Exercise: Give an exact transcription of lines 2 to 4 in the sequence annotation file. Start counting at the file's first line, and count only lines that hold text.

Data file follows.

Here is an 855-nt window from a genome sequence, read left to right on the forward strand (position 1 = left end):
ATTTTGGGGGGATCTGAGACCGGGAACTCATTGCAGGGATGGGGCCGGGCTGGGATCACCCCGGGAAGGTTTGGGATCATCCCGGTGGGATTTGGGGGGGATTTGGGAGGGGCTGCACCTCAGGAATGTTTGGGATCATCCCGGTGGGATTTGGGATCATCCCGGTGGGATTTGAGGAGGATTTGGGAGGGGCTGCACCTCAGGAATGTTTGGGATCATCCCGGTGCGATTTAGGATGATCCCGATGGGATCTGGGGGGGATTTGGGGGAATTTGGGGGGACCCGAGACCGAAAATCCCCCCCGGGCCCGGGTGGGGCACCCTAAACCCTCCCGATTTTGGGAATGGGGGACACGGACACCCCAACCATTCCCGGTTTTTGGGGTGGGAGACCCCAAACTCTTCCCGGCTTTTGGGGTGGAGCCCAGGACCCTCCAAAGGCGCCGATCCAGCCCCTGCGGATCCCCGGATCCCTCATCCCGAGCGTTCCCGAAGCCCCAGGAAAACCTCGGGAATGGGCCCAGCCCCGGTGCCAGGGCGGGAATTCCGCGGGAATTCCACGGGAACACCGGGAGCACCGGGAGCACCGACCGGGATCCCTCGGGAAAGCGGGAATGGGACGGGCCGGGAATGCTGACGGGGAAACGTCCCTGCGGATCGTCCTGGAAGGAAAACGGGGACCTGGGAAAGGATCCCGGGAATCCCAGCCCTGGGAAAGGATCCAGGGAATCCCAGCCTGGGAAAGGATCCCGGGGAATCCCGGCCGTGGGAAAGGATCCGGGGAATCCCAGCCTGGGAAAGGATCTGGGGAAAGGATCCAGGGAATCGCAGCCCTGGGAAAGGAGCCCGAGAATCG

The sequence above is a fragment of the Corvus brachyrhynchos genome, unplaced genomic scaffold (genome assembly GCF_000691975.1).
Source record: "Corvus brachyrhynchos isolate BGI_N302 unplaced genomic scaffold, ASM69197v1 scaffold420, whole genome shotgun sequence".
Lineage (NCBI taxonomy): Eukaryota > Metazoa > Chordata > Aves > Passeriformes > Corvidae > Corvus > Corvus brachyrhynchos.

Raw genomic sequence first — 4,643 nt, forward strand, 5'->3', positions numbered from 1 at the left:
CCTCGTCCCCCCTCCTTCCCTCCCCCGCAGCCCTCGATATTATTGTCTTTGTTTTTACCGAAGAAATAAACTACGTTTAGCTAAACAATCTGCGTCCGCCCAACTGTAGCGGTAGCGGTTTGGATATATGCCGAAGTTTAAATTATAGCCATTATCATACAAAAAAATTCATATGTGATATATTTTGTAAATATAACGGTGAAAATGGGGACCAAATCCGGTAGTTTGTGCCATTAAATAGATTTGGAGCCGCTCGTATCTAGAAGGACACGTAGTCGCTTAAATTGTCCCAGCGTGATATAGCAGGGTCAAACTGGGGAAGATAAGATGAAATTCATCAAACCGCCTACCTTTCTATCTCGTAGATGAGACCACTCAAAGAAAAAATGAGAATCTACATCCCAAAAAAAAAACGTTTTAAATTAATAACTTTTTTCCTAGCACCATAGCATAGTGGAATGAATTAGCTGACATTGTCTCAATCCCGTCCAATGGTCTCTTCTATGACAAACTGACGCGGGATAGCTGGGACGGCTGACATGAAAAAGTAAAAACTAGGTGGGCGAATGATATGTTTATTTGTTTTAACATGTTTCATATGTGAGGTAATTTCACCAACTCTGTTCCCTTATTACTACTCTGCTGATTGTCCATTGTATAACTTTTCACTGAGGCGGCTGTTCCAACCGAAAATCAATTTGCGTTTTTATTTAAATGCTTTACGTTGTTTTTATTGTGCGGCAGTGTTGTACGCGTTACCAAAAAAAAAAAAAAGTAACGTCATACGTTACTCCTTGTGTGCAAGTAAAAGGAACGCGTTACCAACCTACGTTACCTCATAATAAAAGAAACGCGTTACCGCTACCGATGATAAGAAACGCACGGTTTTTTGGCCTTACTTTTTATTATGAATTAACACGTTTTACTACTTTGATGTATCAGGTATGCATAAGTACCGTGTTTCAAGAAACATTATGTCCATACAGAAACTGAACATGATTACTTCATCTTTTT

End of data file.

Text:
ATTTTGGGGGGATCTGAGACCGGGAACTCATTGCAGGGATGGGGCCGGGCTGGGATCACCCCGGGAAGGTTTGGGATCATCCCGGTGGGATTTGGGGGGGATTTGGGAGGGGCTGCACCTCAGGAATGTTTGGGATCATCCCGGTGGGATTTGGGATCATCCCGGTGGGATTTGAGGAGGATTTGGGAGGGGCTGCACCTCAGGAATGTTTGGGATCATCCCGGTGCGATTTAGGATGATCCCGATGGGATCTGGGGGGGATTTGGGGGAATTTGGGGGGACCCGAGACCGAAAATCCCCCCCGGGCCCGGGTGGGGCACCCTAAACCCTCCCGATTTTGGGAATGGGGGACACGGACACCCCAACCATTCCCGGTTTTTGGGGTGGGAGACCCCAAACTCTTCCCGGCTTTTGGGGTGGAGCCCAGGACCCTCCAAAGGCGCCGATCCAGCCCCTGCGGATCCCCGGATCCCTCATCCCGAGCGTTCCCGAAGCCCCAGGAAAACCTCGGGAATGGGCCCAGCCCCGGTGCCAGGGCGGGAATTCCGCGGGAATTCCACGGGAACACCGGGAGCACCGGGAGCACCGACCGGGATCCCTCGGGAAAGCGGGAATGGGACGGGCCGGGAATGCTGACGGGGAAACGTCCCTGCGGATCGTCCTGGAAGGAAAACGGGGACCTGGGAAAGGATCCCGGGAATCCCAGCCCTGGGAAAGGATCCAGGGAATCCCAGCCTGGGAAAGGATCCCGGGGAATCCCGGCCGTGGGAAAGGATCCGGGGAATCCCAGCCTGGGAAAGGATCTGGGGAAAGGATCCAGGGAATCGCAGCCCTGGGAAAGGAGCCCGAGAATCG

The sequence above is a fragment of the Corvus brachyrhynchos genome, unplaced genomic scaffold (genome assembly GCF_000691975.1).
Source record: "Corvus brachyrhynchos isolate BGI_N302 unplaced genomic scaffold, ASM69197v1 scaffold420, whole genome shotgun sequence".